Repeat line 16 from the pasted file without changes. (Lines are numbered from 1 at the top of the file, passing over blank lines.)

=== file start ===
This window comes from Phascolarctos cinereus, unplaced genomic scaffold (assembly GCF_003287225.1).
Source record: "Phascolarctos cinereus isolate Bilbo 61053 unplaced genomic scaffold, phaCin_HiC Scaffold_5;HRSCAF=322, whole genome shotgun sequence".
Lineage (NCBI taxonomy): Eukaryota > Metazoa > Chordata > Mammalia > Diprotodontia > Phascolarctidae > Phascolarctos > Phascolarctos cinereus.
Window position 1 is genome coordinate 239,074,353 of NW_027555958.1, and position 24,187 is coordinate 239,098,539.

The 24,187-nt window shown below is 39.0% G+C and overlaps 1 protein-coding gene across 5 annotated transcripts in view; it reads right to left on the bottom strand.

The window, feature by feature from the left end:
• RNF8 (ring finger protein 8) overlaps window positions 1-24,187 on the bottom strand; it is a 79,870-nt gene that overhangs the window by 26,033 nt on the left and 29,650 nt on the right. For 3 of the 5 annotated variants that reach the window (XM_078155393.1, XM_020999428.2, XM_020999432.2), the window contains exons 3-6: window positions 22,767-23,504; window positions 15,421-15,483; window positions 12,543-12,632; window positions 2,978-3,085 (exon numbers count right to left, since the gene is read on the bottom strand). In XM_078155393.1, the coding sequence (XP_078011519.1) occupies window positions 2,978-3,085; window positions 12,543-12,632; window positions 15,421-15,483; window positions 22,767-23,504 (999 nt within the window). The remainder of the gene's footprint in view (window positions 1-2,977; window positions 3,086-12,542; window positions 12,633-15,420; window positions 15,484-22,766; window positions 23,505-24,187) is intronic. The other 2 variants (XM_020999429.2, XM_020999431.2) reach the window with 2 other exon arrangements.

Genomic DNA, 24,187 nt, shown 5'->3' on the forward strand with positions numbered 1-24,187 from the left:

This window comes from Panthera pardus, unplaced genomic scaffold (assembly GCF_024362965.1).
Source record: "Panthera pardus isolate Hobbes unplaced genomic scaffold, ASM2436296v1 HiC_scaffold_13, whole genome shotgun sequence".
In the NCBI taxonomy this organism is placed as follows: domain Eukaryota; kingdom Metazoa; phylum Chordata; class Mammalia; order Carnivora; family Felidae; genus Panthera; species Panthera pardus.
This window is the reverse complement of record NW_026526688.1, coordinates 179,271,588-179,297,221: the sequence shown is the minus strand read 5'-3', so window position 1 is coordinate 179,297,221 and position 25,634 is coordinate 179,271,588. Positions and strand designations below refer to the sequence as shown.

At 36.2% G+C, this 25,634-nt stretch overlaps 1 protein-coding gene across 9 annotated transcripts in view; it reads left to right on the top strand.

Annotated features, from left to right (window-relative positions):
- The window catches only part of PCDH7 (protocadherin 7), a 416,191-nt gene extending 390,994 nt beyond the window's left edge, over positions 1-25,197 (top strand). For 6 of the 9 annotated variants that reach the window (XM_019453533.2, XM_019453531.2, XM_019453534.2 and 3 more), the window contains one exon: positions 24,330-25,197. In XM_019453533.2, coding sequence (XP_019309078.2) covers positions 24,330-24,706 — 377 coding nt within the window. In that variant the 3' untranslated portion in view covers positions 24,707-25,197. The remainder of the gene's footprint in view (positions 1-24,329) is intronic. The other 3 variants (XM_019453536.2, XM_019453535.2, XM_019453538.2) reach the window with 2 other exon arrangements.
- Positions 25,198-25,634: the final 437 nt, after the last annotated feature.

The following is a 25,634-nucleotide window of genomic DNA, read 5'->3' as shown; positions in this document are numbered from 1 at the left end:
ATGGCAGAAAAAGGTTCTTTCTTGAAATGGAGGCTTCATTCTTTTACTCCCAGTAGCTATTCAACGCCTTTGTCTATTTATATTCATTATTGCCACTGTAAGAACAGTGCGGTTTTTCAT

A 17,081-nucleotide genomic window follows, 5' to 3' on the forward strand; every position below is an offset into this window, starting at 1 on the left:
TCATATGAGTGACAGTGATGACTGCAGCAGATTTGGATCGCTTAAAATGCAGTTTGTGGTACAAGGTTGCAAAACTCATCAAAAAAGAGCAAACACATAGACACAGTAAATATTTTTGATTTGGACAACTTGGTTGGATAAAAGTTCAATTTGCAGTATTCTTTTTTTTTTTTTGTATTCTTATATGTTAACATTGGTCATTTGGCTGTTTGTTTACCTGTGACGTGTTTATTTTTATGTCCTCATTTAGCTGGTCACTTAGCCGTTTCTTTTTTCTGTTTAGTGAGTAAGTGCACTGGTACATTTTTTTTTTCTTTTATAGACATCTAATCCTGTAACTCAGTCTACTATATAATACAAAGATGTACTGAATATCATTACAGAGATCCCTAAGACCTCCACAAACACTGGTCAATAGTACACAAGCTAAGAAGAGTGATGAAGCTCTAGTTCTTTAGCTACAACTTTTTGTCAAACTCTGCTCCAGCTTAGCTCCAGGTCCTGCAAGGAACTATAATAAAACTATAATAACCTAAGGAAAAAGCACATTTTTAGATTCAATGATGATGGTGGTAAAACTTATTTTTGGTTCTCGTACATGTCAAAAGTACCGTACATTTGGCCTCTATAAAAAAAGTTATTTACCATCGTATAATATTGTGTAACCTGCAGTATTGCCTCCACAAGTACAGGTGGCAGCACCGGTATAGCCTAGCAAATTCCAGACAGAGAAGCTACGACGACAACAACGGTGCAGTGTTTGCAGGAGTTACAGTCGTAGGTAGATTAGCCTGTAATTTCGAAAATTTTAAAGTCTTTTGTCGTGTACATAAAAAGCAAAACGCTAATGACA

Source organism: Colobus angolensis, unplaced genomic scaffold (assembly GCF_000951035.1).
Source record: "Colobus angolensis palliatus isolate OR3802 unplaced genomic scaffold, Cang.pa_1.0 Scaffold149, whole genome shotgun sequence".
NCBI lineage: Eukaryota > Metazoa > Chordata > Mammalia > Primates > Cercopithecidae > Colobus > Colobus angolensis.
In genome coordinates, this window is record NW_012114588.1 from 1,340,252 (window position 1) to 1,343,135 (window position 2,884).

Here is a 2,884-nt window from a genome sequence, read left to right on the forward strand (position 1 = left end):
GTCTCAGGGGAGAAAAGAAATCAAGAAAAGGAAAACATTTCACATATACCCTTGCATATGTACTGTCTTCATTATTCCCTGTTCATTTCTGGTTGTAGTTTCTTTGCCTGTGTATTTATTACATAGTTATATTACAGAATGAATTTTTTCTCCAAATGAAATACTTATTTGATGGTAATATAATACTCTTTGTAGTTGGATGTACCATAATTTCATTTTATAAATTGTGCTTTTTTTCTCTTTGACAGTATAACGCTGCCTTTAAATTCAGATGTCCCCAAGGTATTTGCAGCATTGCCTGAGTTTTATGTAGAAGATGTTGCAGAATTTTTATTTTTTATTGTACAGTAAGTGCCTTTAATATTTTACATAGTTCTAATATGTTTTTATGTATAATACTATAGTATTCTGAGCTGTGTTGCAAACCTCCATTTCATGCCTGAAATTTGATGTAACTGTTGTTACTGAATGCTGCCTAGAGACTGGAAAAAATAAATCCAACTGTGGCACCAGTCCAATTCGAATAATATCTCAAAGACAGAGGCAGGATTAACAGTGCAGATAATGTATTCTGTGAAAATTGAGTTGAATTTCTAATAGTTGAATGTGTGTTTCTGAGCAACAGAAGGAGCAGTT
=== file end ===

- Positions 25,198-25,634: the final 437 nt, after the last annotated feature.